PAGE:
Earlier this year GlobalWebIndex polled 170,000 internet users about their internet habits, and found that average usage times for social media sites rose from 1.66 hours per day in 2013 to 1.72 hours per day last year, which represents about 28 percent of all online activity. With the year coming to an end and smartphones on the rise, the percentage must have increased. But the core point is that we spend a lot of time on social networking sites from consuming information to entertainment.
Some 41% of people around the world get their news from Facebook each week, a number that towers over Twitter (at 11%) despite the media’s obsession with the Twitterverse. Reuters Digital News Report 2015 also highlighted the fact that WhatsApp, a mobile messaging platform bought by Facebook in 2014, is a popular source of news consumption in Spain and Brazil.
And search isn’t going away. It remains strong in Italy, Spain, and Germany, countries where more than 50 percent of users say their news discovery starts with search engines.
Social networks are no more your distribution platforms but they are the new age publishers. The trend that picked up in 2015 is going to intensify in the coming years. From Facebook to Snapchat, everyone wants users to not only consume content on their platform but also publish content and stay in their walled garden (to be read as a Facebook approach).
Facebook Instant Articles
Facebook pressed the button to be the publisher first. Earlier this year, Facebook launched Instant Articles, a new product for publishers to create fast, interactive articles on Facebook. Instant Articles debuted with rich-media stories from The New York Times, BuzzFeed, National Geographic, and six other outlets that will be globally visible from Facebook’s iPhone app.
During the time of launch Facebook promised that Instant Articles will not feature a stripped down textual dump but come with additional features stuffed by Facebook. From having a logo on the top of every story, publishers had a “follow” button that users can click to subscribe to their Facebook page and get more stories. The body of the story can contain photos, image galleries, and videos, and publishers can use a web view to embed objects like tweets and interactive graphics.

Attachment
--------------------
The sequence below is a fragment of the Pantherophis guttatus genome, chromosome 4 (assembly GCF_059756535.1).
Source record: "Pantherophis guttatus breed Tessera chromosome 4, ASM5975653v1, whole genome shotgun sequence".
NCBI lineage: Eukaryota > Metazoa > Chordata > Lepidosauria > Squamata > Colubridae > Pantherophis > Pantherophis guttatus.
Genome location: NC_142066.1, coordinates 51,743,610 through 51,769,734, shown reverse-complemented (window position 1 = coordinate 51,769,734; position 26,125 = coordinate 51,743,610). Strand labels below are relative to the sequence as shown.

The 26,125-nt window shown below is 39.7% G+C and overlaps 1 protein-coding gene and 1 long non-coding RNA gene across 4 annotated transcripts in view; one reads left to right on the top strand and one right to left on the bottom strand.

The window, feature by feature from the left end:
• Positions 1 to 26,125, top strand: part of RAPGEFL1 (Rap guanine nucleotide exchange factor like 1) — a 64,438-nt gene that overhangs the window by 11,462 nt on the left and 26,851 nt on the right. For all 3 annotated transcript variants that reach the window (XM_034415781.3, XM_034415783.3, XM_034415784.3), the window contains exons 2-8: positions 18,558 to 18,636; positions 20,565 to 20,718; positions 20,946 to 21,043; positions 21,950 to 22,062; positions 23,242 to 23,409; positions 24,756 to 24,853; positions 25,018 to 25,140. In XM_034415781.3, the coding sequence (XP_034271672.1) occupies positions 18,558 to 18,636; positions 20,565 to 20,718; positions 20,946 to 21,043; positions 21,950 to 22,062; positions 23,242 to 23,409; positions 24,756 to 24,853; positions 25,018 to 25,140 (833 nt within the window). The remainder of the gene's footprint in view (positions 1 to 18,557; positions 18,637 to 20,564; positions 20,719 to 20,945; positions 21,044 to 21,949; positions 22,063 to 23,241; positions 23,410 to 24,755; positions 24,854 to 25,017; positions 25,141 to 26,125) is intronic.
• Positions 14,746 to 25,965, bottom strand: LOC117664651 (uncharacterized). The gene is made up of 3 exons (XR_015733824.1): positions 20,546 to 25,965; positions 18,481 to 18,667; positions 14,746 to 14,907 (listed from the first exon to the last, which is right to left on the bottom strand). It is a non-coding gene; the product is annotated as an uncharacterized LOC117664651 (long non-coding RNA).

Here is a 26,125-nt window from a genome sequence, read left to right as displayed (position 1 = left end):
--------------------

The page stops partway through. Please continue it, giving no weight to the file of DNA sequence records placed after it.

Beyond just loading faster, Facebook will parse HTML and RSS to display articles with fonts, layouts, and formats that make Instant Articles feel like a publisher’s website. Facebook is also providing vivid media options like embedding zoomable photos, videos, and maps with audio captions, plus contextual ‘Ambient Videos’.
All this added with preferential treatment to publishers when users click, like, comment, and share Instant Articles more often than others, they may show up higher and more frequently in feed like any piece of popular content. Publishers can also sell ads in their articles and keep the revenue, or they can choose to use Facebook’s Audience Network to monetize unsold inventory.
After few moths Facebook informed that it is giving access to 21 new publishers and will start displaying Instant Articles to more of its users. Washington Post was one of the celebrity publishers that decided to post every single article on the platform. That would mean about 1200 stories a day on Instant Articles.
Now Facebook has announced the availability of Instant Articles for Android users in India. The network has roped in India Today, The Quint, Aaj Tak, Hindustan Times and The Indian Express. From early next year Facebook hopes to open the platform for other publishers. Instant Articles content will appear within the news feed itself, and needs no app update.
Today Facebook is visited by more than a billion users, so why would any publisher say no to such a lucrative deal? To further lure publishers, Facebook tweaked the News Feed. Facebook added time spent, after its research showed that people don’t always like or comment on stories that they find meaningful.
But Facebook’s Instant Articles isn’t performing the way publishers would have expected. Publishers including The Washington Post, New York Times and LittleThings.com are finding it difficult to extract as much revenue per article from Instant Articles as they do from pages on their own websites, according to The Wall Street Journal.
However with all these problems publishers still have faith on Facebook and the network is also working with publishers to sort issues.
Facebook is also revamping the more or less dead Notes and shaping it up as a clone of Medium. So going forward you want to blog and get a bigger reach then Notes would be the answer. LinkedIn has done the same with Pulse for its professional users on its network.
There are a more than 7 billion people in the world, and more than 1 billion of them checking Facebook every day. Why any leading publisher would like to say no when ad blocking is taking away their revenues.